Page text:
13. film lover 293

    I Just Watched...

    "Five Dolls for an August Moon" (1970)--Starring William Berger, Ira von Furstenberg, and Edwige Fenech. Directed by Mario Bava. Handsomely photographed film from Bava, with striking set pieces, sets, and color schemes. A pity the plot is not more original. But Bava's morbid sense of humor permeates the film. The plot; Five couples come to an island for rest and relaxation. There is a maid and manservant. One of the guests tries a sacrifice--to whom, what or why isn't explained. The lights go out. The sacrifice is dead when the lights come back on--or is she? One of the guests is an inventor with an invention worth millions. After turning down three financial offers for the formula to it, people start dying. The boats that are an avenue of escape are stolen and the only telephone line is cut. The list of suspects dwindles. Will anyone survive the movie? The cinematography was done by Antonio Rinaldi. Bava himself did the quick, jumpy editing, which contributes to the viewers' sense of unease. The dominant color schemes in this film are dark blue and purple, especially at night; in three scenes, the only colors used are black, white, and red. The actors are adequate. The plot isn't exactly logical, the ending comes close to breaking the bounds of disbelief, and the details of the epilogue are whispered and lost, so I had to check imdb's full plot summary to make sure I had heard right. The epilogue beggars belief. It's like Bava gave up on everything but the visuals. The plot may become unbelievable, but the film's a visual feast and Bava keeps things moving so I didn't have time to get bored. Film's worth a look. 2.7/4 Source--A very good print on YouTube. Print's so good I gave it a higher score than originally intended. Search "Five Dolls For An August Moon 1970 (Toto films & clips)".
  14. film lover 293

    LEAST & MOST FAVORITE of the week...

    I saw five films for the first time last week: "Kwaidan" (1964)--Marvelous Japanese anthology of four ghost stories, all set in Japan's past., They are--The Black Hair, The Woman in the Snow, Hoichi the Earless, and In a Cup of Tea. All revolve around unwanted visits from spirits. Hoichi... is the most ambitious, with its' echoes of Kabuki theatre, anime, mixed with live action. This part is overlong, but the most memorable one of the film. In a Cup of Tea is only 20 odd minutes long, and feels rushed, compared to the first 3 parts of the film. An effective closing doesn't keep this from being the only disappointment of the four parts. Still, film is one of my Finds for October. Highly recommended. "The Scarlet Empress" (1934)--Excellent Josef von Sternberg/Marlene Dietrich collaboration about the life of Catherine the Great of Russia, from early childhood to her days at the court of Russia. Von Sternberg described the film as "a relentless excursion into style", but that shouldn't overshadow the fine performances of Dietrich whose Catherine learns to play sexual politics as a means of survival in the Russian court. Louise Dresser is fine as the half-mad Empress Elizabeth of Russia, who is obsessed with getting a sane Princess to marry her half-wit, crazy son Peter (Sam Jaffe). The knockout cinematography is by Bert Glennon. The fantastical, Byzantine Art Direction is by Hans Dreier. The extravagant costumes are by Travis Banton. This is maybe the best von Sternberg/Dietrich collaboration. Highest recommendation, "Night of the Comet" (1984)--Neat little spoof on disaster films/horror movies takes off from the premise that a comet passing over Earth turns all spectators watching it into handfuls of dust. Only a few random survivors are left, and some of them were turned into ghouls by the comet or are army bad guys. Parody turns all expectations for the two genres upside down and gets a fair amount of laughs. Sequence where the two surviving sisters go shopping in a deserted Los Angeles department store with "Girls Just Want To Have Fun" as background music is a highlight. No masterpiece, but an amusing watch. Recommended. "I Was A Teenage Frankenstein" (1957)--Whit Bissell is Dr. Frankenstein this time, come to America from England to lecture at universities. He has his own laboratory, complete with morgue, And body disposal system. Gary Conway is the title result of Frankensteins' experiments, and Phyllis Coates is the perfect secretary/fiancee, who overlooks all flaws in her intended husband. Not as much fun as it sounds like. "Dracula A.D. 1972" (1972)--Christopher Lee and Peter Cushing act rings around the rest of the cast. Hammer was down to reusing props and ideas from other films. Anyone else remember "Alucard"? It's used as the bad guys' last name in this film. The script has had Peter Cushing, as Van Helsing, lose I.Q. points since his last appearance. Still, Cushing, Lee, and Beacham, give this film the old college try, but the formula's showing its' age. Favorite--"The Scarlet Empress" (1934). Least Favorite--"I Was a Teenage Frankenstein" (1957).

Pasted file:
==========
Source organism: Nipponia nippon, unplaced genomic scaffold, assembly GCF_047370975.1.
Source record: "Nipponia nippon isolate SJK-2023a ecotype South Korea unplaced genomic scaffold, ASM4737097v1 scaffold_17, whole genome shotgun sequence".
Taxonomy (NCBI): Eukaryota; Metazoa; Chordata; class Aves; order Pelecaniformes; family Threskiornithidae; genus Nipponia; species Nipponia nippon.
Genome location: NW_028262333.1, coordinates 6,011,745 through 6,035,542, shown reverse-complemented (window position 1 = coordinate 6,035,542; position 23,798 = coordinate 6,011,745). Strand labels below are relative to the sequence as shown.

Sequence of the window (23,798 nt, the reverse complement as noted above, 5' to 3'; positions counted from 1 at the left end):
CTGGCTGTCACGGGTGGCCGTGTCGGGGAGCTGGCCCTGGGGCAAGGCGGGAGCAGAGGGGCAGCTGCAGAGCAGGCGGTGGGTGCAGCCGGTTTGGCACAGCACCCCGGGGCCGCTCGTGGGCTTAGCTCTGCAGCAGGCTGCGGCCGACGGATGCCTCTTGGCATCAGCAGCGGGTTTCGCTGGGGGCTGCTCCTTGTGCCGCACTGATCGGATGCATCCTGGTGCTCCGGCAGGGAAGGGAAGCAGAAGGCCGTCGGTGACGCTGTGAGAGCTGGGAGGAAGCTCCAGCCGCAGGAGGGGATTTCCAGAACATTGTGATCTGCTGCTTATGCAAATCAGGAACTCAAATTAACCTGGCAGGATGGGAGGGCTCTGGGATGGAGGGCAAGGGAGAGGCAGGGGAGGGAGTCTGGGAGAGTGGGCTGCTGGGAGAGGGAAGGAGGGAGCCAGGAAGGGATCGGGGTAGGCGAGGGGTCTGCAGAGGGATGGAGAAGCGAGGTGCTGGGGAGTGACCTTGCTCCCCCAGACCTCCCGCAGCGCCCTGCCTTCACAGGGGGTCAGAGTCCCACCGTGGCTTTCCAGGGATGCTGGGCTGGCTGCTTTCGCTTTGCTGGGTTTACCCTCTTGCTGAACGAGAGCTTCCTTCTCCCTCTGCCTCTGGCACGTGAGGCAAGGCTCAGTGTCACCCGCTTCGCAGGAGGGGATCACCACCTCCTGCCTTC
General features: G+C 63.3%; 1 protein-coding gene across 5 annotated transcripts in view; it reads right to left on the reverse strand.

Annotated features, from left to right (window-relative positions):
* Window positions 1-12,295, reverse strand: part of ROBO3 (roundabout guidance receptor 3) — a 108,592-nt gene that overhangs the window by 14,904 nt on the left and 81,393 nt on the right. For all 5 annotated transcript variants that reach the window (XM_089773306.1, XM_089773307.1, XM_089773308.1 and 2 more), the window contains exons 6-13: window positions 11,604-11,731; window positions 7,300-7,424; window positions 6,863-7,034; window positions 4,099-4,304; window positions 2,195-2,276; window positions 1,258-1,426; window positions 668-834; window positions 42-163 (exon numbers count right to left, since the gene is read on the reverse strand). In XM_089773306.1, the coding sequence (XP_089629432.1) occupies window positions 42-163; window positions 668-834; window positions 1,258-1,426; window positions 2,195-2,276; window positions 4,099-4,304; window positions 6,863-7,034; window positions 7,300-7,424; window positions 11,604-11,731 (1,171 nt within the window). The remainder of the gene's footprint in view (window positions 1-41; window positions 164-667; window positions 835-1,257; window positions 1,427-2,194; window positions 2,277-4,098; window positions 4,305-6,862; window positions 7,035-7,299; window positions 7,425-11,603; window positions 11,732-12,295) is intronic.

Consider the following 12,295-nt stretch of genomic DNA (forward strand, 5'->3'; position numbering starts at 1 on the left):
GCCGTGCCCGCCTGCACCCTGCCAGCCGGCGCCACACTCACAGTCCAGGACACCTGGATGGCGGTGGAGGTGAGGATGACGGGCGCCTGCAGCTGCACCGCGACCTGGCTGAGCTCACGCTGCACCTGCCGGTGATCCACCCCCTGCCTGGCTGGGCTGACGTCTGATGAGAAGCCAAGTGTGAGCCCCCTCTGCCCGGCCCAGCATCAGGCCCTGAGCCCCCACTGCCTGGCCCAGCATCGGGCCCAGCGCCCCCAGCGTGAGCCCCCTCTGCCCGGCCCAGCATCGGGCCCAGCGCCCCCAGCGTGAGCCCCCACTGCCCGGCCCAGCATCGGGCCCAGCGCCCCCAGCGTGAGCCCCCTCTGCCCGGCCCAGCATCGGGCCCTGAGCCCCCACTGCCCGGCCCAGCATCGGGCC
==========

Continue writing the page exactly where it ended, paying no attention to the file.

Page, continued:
15. film lover 293

    *A to Z of Movies*

    The Ghost Goes West